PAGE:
Quinn Norton's written a stupendous piece for Wired News on a new open-source prosthetics movement started by a Iraq-war veteran upper-arm amputee named Jonathan Kuniholm, who has vowed to produce a prosthesis "that's so cool, somebody with two arms would want an amputation to get one."
Kuniholm was an engineer before his Marine reserve unit was sent to Iraq, where he lost his arm to an IED. His engineer/design partners in North Carolina worked with him to improve the nonfunctional smooth plastic prosthesis he was issued by the VA, making substantial improvements over the basic design. Then they decided to open up the designs to help other amputees. The site has grown into a collection of prosthesis hacks that includes mounting a Spider Man fishing rod on a child's prosthetic arm.
All this week, Garry Trudeau has been running a Doonesbury series about BD, the football jock/veteran amputee just back from Iraq, who goes to a motorcycle shop with his prosthetic leg to get the man there to "pimp his gimp."
Founded last year, the nonprofit Open Prosthetics Project applies the ethical and intellectual property foundation of open-source software to the task of building better artificial limbs. The project releases its experimental designs to its website in the public domain, free for anyone to use, forever. Anyone can download the STL files, tinker with them in CAD software, and submit them to a rapid manufacturer, such as a prototyping 3-D printing company.
This lets anyone turn out a customized prosthetic device without incurring tens of thousands of dollars in production costs. A user with a few hundred dollars to spend can be holding the physical reality within a week, though the post processing would still require some expertise...
Open Prosthetics' experimental design incorporates both modes in one hook, using a pin/spring/cam set-up controlled by the intensity of the wearer's shrug: A limited shrug momentarily opens or closes the hook, just like the traditional design, while a full shrug acts as a toggle, reversing the hook from open to closed, or visa versa, and leaving it there until the next actuation.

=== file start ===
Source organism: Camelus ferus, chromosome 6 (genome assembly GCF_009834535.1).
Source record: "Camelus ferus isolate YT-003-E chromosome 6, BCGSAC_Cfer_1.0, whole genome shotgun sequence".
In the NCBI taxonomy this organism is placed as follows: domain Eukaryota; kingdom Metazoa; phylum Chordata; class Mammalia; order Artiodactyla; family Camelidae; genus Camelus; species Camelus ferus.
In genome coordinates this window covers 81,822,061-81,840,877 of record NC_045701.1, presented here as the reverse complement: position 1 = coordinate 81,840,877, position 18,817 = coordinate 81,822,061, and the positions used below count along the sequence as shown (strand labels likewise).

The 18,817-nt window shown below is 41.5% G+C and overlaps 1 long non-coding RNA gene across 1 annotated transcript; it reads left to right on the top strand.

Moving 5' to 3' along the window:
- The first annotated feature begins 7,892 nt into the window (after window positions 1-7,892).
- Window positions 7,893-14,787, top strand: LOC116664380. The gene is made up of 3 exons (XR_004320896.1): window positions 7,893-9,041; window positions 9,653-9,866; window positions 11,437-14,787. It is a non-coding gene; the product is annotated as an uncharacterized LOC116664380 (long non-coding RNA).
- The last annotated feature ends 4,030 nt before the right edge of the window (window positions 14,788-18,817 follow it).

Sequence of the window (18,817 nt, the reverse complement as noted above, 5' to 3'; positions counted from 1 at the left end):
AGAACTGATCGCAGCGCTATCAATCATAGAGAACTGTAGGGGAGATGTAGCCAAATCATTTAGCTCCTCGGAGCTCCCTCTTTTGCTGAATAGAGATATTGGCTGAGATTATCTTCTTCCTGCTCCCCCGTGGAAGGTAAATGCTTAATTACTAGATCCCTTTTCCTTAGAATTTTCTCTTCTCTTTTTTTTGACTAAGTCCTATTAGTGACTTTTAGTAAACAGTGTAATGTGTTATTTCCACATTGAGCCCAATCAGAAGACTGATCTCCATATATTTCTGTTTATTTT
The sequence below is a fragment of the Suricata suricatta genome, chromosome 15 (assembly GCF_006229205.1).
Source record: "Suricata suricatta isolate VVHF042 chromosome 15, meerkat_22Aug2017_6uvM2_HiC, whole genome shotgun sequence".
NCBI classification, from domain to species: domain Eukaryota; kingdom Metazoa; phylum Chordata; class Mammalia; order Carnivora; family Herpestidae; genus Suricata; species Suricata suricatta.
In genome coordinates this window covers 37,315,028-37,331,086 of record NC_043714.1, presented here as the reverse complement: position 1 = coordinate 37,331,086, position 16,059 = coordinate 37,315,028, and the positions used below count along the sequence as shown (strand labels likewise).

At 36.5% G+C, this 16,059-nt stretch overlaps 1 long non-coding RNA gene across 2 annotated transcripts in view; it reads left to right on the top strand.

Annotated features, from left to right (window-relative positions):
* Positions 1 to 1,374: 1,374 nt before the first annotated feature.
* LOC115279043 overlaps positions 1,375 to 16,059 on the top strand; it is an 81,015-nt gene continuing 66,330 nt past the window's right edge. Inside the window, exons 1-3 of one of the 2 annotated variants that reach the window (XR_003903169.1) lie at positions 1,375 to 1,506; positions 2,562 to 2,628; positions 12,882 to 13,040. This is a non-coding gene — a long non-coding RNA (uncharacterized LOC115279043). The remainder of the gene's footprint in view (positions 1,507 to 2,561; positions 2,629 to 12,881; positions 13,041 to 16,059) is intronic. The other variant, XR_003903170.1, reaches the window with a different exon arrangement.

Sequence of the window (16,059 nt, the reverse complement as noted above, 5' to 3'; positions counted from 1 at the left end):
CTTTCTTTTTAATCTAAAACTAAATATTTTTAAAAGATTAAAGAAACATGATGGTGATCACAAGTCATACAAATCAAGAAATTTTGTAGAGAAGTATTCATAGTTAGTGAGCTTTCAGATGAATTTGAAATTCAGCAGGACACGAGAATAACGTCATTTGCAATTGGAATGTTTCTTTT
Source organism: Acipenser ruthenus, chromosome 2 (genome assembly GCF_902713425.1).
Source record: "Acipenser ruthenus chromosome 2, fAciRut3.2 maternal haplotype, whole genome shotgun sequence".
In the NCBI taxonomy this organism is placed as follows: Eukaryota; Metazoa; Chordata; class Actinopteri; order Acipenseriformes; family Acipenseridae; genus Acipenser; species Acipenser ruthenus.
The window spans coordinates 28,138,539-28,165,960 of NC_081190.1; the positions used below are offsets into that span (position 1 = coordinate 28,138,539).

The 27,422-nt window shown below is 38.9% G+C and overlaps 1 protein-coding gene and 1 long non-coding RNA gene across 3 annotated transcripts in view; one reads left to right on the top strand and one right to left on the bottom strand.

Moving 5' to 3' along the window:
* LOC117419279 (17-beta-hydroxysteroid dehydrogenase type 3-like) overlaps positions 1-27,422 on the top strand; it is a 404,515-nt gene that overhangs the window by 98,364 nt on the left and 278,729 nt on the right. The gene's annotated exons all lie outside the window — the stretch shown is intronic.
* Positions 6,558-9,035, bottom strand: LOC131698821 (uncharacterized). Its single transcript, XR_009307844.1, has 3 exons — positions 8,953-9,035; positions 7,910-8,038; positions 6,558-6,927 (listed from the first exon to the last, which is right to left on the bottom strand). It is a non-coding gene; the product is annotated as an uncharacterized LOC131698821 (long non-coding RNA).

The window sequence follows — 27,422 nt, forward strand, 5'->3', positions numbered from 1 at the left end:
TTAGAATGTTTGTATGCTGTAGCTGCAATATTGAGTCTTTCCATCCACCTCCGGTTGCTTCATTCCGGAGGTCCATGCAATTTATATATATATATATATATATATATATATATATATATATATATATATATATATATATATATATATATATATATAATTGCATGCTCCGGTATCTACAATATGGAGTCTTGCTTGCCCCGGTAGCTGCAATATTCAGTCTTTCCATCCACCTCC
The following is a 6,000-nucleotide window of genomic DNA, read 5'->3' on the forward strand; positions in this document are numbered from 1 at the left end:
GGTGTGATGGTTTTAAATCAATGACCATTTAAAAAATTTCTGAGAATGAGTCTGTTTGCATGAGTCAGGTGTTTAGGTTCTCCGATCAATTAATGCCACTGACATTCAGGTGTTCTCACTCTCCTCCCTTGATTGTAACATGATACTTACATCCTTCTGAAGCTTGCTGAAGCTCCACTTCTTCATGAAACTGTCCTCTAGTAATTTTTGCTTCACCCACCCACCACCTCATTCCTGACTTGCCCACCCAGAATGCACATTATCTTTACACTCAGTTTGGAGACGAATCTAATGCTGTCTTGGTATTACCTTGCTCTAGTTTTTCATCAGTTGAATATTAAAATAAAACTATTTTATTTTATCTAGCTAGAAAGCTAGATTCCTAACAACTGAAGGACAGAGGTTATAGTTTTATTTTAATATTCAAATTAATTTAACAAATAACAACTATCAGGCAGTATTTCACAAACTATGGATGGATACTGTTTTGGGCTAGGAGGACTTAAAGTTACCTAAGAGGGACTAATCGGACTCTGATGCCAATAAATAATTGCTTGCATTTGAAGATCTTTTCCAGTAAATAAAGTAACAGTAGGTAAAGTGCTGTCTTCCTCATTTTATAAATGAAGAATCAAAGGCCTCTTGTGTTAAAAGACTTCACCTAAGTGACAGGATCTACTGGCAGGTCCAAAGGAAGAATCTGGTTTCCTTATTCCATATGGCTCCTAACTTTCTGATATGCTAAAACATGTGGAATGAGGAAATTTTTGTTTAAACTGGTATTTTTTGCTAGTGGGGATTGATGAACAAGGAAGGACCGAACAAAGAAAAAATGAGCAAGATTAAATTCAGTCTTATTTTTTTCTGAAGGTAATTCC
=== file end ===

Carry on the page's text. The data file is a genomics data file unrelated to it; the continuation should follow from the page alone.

They've built and rebuilt two versions of this positional hook, and they have a working prototype of the entire limb made from LEGO Technic parts. (This video demonstrates the strength difference of the two modes in picking up a small object.)
Update: The Lizardman sez, "This reminded me of Amina Munster, a Suicide Girl who had her prosthetic leg pimped on an episode of Inked. I remember seeing the episode being stunned when she handed the leg to the artists to be 'tattooed' and mentioned how much it cost - he seemed suitably awed as well. Here's an NSFW interview from BME/News which includes her.
Update 2: Nick sez, "I work on a public radio program, The Story: with Dick Gordon. We recently aired an interview with Jonathan Kuniholm and Chuck Messer, two founders of The Open Source Prosthetics Project. The same show also features an interview with Robert Haag, a man who was motivated to design prosthetic devices--including a screw-on fishing pole--for his son Michael, who was born without a left hand. The show aired on August 17, and can be heard here."